No second invitation was necessary. Good humour appeared to be restored, and sirloins, pies, pasties and moor-fowl, began to disappear like the lost son. For a moment, Mrs. Elliot apparently partook in the restoration of cheerfulness; but a low sigh at her elbow again drove the colour from her rosy cheeks. Her eye wandered to the farther end of the table, and rested on the unoccupied seat of her husband, and the vacant chair of her first-born. Her heart fell heavily within her; all the mother gushed into her bosom; and rising from the table, "What in the world can be the meaning o’ this?" said she, as she hurried, with a troubled countenance towards the door. Her husband met her on the threshold.

"Where has ye been, Peter? said she, eagerly; "has ye seen naething o’ him ?"

"Naething! naething !" replied he; "is he no cast up yet?" And with a melancholy glance, his eyes sought an answer in the deserted chair. His lips quivered, his tongue faltered.

"Gude forgie me !" said he; "and such a day for even an enemy to be out in! I’ve been up and doun every way that I can think on, but not a living creature has seen or heard tell o’ him. Ye’ll excuse me, neebors," he added, leaving the house; "I must awa again for I canna rest."

"I ken by mysel’, friends," said Adam Bell, a decent looking Northumbrian, "that a faither’s heart is as sensitive as the apple o’ his e’e, and I think we would show a want o’ natural sympathy and respect for our worthy neighbour if we didna every one get his foot into the stirrup, without loss o’ time, and assist him in his search. For, in my rough, country way o’ thinking, it must be something particularly out o’ the common that could tempt Thomas to be amissing. Indeed, I needa say tempt, for there could be no inclination in the way. And our hills," he concluded, in a lower tone, "are no ower chancy in other respects, besides the breaking up o’ the storm."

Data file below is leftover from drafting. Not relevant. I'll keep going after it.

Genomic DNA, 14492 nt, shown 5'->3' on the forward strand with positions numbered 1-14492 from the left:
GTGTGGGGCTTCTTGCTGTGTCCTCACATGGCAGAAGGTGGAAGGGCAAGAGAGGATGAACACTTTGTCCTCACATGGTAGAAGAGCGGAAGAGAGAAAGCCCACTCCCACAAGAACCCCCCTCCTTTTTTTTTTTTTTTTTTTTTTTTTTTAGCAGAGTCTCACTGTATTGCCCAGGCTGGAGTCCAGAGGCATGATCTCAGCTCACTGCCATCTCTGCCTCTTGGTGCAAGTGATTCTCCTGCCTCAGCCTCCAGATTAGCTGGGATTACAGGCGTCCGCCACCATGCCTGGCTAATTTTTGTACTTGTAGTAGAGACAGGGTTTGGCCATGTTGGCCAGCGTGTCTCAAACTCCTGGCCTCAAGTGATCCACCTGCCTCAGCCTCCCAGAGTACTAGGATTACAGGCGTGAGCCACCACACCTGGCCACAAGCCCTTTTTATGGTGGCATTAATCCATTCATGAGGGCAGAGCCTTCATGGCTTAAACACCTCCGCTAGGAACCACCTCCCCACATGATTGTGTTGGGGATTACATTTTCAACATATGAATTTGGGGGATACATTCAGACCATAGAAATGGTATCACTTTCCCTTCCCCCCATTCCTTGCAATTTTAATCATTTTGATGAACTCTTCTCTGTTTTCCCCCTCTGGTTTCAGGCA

"Oh!" said Mrs. Elliot, wringing her hands, "I have had the coming o’ this about me for days and days. My head was growing dizzy with happiness, but thoughts came stealing upon me like ghosts, and I felt a lonely soughing about my heart, without being able to tell the cause; but the cause has come at last! And my dear Thomas— the very pride and staff o’ my life—is lost !—lost to me for ever!"

"I ken, Mrs. Elliot," replied the Northumbrian, "it is an easy matter to say compose yourself, for them that dinna ken what it is to feel. But, at the same time, in our plain, country way o’ thinking, we are always ready to believe the worst. I’ve often heard my faither say, and I’ve as often remarked it myself, that, before anything happens to a body, there is a something comes owre them, like a cloud before the face o’ the sun; a sort o’ dum whispering about the breast from the other world. And, though I trust there is naething o’ the kind in your case, yet, as you observe, when I find myself growing dizzy, as it were, with happiness, it makes good a saying o’ my mother’s, poor body! ‘Bairns, bairns,’ she used to say, ‘there is ower muckle singing in your heads to-night; we will have a shower before bed-time.’ And I never in my born days saw it fail."

At any other period, Mr. Bell’s dissertation on presentiment, would have been found a fitting text on which to hang all the dreams, wraiths, warnings, and marvellous circumstances, that had been handed down to the company from the days of their grandfathers; but, in the present instance, they were too much occupied in consultation regarding the different routes to be taken in their search.